Trent Dimas

[heading style=”dot” heading=”2014 Sports Hall of Fame Inductee” firstword=”yes” dotted=”yes”]

It took Trent Dimas a little over a minute to win an Olympic gold medal at the Summer Games in Barcelona, Spain, in 1992. The groundwork for that magical moment had taken years.

Dimas crowned a lifetime of training with a near-flawless, high bar routine that captivated the audience that late night in Barcelona. During his routine, the Albuquerque gymnast executed several releases above the bar with career-best proficiency, then stuck his triple somersault dismount for a winning score of 9.875. Afterward, Dimas leaped into the arms of his coach, Ed Burch, and into the Olympic record book.

Trent’s win was the first gold medal awarded a U.S. Olympic gymnast—male or female—in an Olympics held outside the United States since World War II. His was the only gold medal won by the American team members in Barcelona and he became the first Hispanic American to win a gold medal on the treacherous high bar.

Dimas was a definite long-shot going into the gymnastics competition that summer. His was a breakthrough win in an Olympics dominated by the Soviet Union and his performance on the high bar drew praise from Russian Grigori Misutin, who was favored to win that event.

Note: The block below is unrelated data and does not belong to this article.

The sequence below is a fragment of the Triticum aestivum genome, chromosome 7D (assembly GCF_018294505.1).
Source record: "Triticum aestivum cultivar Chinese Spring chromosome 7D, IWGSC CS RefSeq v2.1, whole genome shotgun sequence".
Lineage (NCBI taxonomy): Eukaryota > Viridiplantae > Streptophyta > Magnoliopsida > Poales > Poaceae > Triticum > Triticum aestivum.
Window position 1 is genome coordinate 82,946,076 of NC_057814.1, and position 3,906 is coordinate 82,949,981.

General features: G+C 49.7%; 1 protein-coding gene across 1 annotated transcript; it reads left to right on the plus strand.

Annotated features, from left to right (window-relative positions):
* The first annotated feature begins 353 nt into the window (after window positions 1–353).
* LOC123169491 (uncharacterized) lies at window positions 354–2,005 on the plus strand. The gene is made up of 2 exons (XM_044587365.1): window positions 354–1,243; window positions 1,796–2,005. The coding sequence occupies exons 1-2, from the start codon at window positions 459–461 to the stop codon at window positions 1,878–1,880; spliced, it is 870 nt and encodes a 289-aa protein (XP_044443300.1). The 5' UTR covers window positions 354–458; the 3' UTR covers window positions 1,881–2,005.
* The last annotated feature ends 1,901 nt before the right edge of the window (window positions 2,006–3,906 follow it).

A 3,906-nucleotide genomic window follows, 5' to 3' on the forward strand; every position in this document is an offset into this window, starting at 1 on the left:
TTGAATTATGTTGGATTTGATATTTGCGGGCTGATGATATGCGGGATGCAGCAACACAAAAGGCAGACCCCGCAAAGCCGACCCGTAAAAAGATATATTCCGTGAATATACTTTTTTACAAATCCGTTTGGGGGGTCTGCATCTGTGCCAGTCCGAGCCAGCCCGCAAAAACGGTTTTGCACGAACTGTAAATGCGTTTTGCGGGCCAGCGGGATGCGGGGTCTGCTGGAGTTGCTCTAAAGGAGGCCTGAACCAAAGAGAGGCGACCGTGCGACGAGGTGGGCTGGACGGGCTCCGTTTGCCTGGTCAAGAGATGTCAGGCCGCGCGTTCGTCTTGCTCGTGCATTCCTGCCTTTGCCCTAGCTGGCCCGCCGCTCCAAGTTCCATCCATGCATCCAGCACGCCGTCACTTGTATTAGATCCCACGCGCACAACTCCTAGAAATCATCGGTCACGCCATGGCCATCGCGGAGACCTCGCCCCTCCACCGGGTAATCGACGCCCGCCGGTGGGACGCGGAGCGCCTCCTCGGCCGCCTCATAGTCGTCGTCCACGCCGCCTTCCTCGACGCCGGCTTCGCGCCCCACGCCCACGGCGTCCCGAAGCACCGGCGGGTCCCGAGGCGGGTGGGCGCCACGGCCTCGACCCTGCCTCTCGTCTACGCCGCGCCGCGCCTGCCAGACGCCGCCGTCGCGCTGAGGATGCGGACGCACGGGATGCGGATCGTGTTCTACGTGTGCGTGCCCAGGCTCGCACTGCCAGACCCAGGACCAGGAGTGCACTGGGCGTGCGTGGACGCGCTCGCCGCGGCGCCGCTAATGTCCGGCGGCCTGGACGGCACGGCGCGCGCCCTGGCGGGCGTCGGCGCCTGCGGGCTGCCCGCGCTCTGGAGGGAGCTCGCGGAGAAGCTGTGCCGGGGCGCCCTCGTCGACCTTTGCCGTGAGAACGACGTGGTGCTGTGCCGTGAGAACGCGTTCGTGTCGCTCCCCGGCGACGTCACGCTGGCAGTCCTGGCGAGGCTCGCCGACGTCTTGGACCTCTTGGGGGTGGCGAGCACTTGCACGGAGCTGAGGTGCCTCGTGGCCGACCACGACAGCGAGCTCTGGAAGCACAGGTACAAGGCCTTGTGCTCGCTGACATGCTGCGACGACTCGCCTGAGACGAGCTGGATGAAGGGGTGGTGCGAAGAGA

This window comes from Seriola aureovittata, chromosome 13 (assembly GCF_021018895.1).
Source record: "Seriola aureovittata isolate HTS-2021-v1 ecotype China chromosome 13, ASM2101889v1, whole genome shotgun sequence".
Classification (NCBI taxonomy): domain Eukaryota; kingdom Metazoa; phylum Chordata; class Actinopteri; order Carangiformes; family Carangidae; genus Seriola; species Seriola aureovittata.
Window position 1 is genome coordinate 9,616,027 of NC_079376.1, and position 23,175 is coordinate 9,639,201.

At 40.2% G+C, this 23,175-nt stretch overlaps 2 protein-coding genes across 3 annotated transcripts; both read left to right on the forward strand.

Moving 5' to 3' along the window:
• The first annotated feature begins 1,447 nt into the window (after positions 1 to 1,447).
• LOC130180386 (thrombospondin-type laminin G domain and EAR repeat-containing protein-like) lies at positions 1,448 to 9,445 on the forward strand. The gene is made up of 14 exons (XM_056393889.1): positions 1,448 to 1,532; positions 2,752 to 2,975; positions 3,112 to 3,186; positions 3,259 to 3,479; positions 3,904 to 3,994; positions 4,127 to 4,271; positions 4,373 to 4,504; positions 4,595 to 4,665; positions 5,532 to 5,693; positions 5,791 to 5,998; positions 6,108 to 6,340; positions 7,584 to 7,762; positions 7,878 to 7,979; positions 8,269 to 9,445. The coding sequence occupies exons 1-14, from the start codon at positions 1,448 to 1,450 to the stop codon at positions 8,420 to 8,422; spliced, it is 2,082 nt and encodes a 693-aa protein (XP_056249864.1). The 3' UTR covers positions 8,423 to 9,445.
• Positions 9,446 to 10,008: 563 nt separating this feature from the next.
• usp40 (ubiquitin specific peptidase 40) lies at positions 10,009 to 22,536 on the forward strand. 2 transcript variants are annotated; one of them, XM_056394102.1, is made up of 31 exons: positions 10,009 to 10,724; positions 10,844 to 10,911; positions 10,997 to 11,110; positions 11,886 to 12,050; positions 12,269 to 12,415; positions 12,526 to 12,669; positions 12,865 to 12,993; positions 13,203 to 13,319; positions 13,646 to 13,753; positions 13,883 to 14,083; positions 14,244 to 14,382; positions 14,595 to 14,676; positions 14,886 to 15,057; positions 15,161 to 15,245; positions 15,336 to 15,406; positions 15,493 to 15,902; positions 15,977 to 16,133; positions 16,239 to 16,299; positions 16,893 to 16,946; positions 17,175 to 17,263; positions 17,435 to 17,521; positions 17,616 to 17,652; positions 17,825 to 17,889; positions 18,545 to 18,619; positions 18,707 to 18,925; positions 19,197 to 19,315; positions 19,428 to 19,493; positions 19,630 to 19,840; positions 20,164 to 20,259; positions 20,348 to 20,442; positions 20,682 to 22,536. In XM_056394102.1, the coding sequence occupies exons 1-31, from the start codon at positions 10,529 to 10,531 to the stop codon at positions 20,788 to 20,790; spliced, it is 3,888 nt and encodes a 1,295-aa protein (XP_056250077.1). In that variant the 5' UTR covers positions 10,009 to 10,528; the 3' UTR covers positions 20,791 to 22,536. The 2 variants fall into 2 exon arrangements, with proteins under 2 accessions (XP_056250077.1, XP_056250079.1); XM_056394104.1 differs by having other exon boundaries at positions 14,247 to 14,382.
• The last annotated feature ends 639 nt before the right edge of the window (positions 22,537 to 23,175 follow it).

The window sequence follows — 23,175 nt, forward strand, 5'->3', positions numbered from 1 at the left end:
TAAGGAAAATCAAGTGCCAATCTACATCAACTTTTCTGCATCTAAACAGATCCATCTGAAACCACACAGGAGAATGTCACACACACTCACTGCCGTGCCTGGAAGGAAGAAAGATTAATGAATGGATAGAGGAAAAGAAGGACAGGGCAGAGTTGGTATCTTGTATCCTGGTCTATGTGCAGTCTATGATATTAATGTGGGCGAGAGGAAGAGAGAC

“Your routine was beautiful,’’ Misutin told Dimas. “You’re truly the best.’’

Trent’s gold medal was also a testimonial to his family’s dedication to keep him in the sport at any cost.

“His dad helped me build my gym because they couldn’t afford to pay me,’’ Ed Burch told the Associated Press in Barcelona.

Dimas, who was born on Nov. 10, 1970, began gymnastics at the age of five and  climbed steadily through the ranks and levels of gymnastic competition. By the time he was 13 he was a member of the U.S. junior national team and at age 15 made the U.S. senior national team.

Trent went on to the University of Nebraska, where he was an All American. With Dimas on the team, the Cornhuskers won the NCAA title in 1990. He left Nebraska after his freshman year train fulltime for the Olympics.

In 1991, Dimas competed in the Pan American Games in Havana, Cuba, where he won bronze medals in the high bar and floor exercise. He was on the U.S. team that won the silver medal at the Goodwill Games in Seattle the summer of 1991 and was a member of the U.S. team at the World Championships in France in 1992.

After the 1992 Games, Trent worked as an assistant women’s gymnastics coach at Yale. He tried out for the 1996 Olympic team but eventually withdrew from the competition. Dimas went back to school and earned a degree in General Studies from Columbia University.

Trent has returned to his hometown and currently is director of development for the University of New Mexico Foundation.

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